Museum scientists described 351 new species in 2022

The Natural History Museum identified 351 new species of animals and plants. In the list, led by invertebrate animals, there are 85 species of wasps, 84 beetles, 34 moths and seven individual frogs due to their size.

“With biodiversity around the world declining at an ever-increasing rate, it has never been more important to describe as much of the natural world as possible in order to protect it. We cannot protect what we do not know, and with over a million species on Earth threatened with extinction, it has never been more important to find out exactly what life we ​​share this planet with.”

351 new species

The list of new species is headed by wasps, among which are some miniature creatures characterized, according to scientists, by having “beautiful wings like feathers.” Parasitic wasps that could be important for agriculture also stand out in this group.

During the past 12 months, Museum curators, researchers, and scientific associates have described a total of 351 new species. Each of these species is a vital component in the complex web of life known as biodiversity.

“It is not surprising that the new species of wasps have taken first place. The abundance of parasitoid wasps makes the order Hymenoptera the most species-rich order of insects,” said Dr. Gavin Broad, the Museum’s senior curator in charge of insects.

In addition to the wasps, another animal that attracted attention was the frog. The scientists discovered seven new species, six of which are now part of the smallest vertebrates. “Frogs grow to only eight millimetres long. It is not yet understood why these frogs have evolved to be so small,” says the Museum. 

Eleven new species of algae

Also on the list are 34 new species of moths, 23 species of moss animals (also known as bryozoans), 13 species of fluke worms, 12 new species of protists, seven species of flies, two bumblebees from Asia, two polychaete worms from depths of the oceans and a centipede with a number of segments that scientists have never seen before.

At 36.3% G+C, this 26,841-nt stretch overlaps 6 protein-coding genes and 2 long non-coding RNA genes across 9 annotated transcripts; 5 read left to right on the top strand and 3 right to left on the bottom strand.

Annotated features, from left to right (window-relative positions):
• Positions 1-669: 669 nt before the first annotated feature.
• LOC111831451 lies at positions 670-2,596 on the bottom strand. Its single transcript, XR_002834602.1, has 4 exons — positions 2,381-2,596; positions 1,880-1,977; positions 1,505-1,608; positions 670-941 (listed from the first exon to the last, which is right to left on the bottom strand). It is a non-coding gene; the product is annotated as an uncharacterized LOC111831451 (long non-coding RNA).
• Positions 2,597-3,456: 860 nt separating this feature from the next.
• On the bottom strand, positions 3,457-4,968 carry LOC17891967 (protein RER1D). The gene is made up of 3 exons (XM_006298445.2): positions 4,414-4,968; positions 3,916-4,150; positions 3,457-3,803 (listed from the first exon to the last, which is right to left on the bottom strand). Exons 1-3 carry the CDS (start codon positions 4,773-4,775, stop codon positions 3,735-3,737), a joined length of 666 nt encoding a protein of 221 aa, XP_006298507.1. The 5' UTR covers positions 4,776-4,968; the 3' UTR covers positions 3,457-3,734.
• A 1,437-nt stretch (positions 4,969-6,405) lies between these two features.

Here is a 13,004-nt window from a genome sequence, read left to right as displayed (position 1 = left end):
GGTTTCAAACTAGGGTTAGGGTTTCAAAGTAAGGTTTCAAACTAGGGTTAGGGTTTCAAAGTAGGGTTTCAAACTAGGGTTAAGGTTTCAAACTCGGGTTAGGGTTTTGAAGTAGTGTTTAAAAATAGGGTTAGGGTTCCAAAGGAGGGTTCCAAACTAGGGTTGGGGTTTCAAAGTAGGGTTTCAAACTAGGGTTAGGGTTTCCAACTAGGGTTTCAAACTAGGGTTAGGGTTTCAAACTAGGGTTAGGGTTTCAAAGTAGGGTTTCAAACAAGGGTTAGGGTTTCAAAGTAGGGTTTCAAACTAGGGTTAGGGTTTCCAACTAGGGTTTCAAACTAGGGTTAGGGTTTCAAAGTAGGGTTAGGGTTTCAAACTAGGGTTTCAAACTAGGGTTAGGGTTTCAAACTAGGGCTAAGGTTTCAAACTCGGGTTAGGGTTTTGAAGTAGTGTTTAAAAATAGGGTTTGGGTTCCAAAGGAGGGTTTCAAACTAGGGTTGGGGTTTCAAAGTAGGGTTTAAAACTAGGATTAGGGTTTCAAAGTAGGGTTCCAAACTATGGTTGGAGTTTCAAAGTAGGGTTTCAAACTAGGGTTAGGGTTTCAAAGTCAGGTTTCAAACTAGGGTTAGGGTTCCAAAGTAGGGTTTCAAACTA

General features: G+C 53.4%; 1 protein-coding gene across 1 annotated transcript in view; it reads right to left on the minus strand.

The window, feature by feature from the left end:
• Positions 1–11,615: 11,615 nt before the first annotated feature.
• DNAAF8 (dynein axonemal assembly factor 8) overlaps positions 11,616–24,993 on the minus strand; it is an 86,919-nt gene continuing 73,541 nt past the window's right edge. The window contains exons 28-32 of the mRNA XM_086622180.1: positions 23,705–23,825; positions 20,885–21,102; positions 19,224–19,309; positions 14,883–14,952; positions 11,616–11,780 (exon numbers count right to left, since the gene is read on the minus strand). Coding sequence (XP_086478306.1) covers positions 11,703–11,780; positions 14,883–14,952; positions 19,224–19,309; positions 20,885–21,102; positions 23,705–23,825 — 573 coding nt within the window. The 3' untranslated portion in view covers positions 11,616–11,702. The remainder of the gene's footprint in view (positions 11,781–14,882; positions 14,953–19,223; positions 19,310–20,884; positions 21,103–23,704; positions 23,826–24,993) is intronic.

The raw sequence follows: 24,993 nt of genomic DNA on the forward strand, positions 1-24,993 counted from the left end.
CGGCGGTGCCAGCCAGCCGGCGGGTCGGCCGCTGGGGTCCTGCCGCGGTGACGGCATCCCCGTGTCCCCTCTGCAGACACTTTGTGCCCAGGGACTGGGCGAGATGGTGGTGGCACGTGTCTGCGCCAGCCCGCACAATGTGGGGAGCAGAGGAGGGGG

About plants, the Museum reported that there are a total of eleven new species of algae this year, both fossil and living. Four new plant species have been found in South Asia, including one from Sulawesi that is covered in “pretty scary-looking” spines.

“Although flowering plants are relatively well known as far as groups of organisms are concerned, it is estimated that even though we have given scientific names to some 450,000 species, around 25% remain to be described,” said Dr. Sandra Knapp, Researcher of Merit at the Museum.

scientific names

Earlier this month, government ministers from around 200 countries met in Montreal, Canada, at the COP15 biodiversity talks to hammer out a new agreement on how best to protect the natural world.

For that deal to succeed, those who make these decisions need the most fundamental data from which to work. Some of this is provided by researchers, including those at the Museum who are working to describe and name new species.

From research trips to remote locations to combing through the 80 million objects in the Museum’s collections, each year scientists add to this vast library of life.

While many of these species will already be known to those who live alongside them, by giving them scientific names, we hope to better protect them.


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